Blood test shows chemicals in Wallstrom's body


The European Union's environment chief said today her body contained 28 potentially toxic chemicals as she gave a practical demonstration of the case for new safety rules that are opposed by industry.

A blood test on European Environment Commissioner Margot Wallstrom for man-made compounds commonly found in televisions, carpets, furniture and food highlighted the presence of DDT, a pesticide the EU banned from farms in 1983 after it was found to harm wildlife and attack the nervous system.

"In just a couple of generations we have accumulated thousands of chemicals that were not there in our grandfathers' and grandmothers' bodies," Ms Wallstrom told a news conference.

She helped launch the proposed new chemicals safety law last week, which would mean that tens of thousands of chemicals developed before 1981, and exempt from checks under existing EU safety rules, would be re-evaluated for safety.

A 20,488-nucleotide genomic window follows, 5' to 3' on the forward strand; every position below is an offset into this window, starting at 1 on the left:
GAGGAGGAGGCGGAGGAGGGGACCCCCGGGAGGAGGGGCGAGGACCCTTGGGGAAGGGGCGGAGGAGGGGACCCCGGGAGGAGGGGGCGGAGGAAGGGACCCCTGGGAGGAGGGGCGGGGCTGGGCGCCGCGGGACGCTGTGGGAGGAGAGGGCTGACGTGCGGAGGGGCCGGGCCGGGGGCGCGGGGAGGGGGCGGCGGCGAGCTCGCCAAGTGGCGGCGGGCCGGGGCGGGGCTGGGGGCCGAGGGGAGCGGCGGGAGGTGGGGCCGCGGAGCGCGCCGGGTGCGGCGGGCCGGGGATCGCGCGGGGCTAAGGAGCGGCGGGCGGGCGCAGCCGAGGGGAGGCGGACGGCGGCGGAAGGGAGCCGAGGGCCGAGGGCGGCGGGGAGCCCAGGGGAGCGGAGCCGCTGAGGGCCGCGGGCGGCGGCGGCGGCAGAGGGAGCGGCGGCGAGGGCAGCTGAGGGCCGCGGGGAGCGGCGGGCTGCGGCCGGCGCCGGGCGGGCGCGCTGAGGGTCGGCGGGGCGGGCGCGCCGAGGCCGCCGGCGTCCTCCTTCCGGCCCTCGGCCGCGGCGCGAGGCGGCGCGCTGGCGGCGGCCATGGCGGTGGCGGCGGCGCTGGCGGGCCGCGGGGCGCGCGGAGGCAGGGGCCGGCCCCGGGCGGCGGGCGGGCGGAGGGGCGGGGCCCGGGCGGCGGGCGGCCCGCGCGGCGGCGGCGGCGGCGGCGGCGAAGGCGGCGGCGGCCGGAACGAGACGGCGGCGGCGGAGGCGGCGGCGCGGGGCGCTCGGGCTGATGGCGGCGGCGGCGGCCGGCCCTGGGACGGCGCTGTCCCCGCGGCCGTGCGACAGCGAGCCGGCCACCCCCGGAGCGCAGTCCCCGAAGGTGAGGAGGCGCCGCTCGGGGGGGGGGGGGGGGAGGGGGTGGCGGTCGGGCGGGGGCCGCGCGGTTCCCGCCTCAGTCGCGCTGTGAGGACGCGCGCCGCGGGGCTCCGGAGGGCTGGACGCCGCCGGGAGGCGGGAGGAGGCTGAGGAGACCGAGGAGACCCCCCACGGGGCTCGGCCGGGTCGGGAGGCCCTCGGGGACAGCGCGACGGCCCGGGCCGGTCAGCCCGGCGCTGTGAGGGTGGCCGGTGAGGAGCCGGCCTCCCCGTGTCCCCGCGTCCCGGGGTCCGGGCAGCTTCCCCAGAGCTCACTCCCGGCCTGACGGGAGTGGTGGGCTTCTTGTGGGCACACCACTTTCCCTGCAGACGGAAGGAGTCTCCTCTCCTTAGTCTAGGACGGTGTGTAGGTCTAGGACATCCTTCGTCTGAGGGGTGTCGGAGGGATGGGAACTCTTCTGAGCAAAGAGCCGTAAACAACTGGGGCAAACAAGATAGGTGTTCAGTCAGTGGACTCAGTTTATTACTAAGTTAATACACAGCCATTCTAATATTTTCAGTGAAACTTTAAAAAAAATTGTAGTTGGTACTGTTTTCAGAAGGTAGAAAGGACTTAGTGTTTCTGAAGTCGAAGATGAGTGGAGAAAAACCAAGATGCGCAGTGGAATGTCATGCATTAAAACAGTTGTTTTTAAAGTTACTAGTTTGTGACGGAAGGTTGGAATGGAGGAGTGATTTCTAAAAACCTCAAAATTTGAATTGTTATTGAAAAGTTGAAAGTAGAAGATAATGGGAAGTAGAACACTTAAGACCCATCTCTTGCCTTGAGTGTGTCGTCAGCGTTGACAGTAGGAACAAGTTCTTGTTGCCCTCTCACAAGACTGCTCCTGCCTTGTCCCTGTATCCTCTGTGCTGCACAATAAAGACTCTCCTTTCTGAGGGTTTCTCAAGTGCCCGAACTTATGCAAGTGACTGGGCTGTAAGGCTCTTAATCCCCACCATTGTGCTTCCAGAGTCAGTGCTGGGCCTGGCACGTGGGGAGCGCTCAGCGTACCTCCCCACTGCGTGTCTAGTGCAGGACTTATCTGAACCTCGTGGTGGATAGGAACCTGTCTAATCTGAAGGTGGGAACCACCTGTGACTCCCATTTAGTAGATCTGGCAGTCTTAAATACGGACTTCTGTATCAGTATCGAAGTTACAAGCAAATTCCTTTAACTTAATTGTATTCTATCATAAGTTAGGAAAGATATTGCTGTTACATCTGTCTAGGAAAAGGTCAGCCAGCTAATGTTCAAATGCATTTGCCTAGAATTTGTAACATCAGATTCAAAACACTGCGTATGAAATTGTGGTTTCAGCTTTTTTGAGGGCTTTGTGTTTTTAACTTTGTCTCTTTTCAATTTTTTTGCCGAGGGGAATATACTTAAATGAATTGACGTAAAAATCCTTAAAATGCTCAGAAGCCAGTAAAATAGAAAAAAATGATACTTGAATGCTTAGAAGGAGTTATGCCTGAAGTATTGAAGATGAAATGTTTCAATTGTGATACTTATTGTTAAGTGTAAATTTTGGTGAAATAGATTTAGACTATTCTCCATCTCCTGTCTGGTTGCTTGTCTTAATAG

Industry has said the proposed rules will cost jobs and criticised a concentration by environmentalists on what it says are minute traces of chemicals in the body. It also points out many chemicals have been very useful.

Chemicals such as DDT do not break down easily and build up in the fat of humans and other animals. Significant quantities are transferred to babies while they are in the womb or breast feeding.

Toxico-pathologist Mr Vyvyan Howard, who presented Wallstrom's test results, said levels of chemicals in her blood were average, but would have been two to three times higher before Ms Wallstrom gave birth to her two sons.

"If you breast feed a child for six months, it will get 17 percent of its lifetime dose of chemicals," Howard said. Chemicals that mimic the body's hormones could be especially damaging at small doses, he added.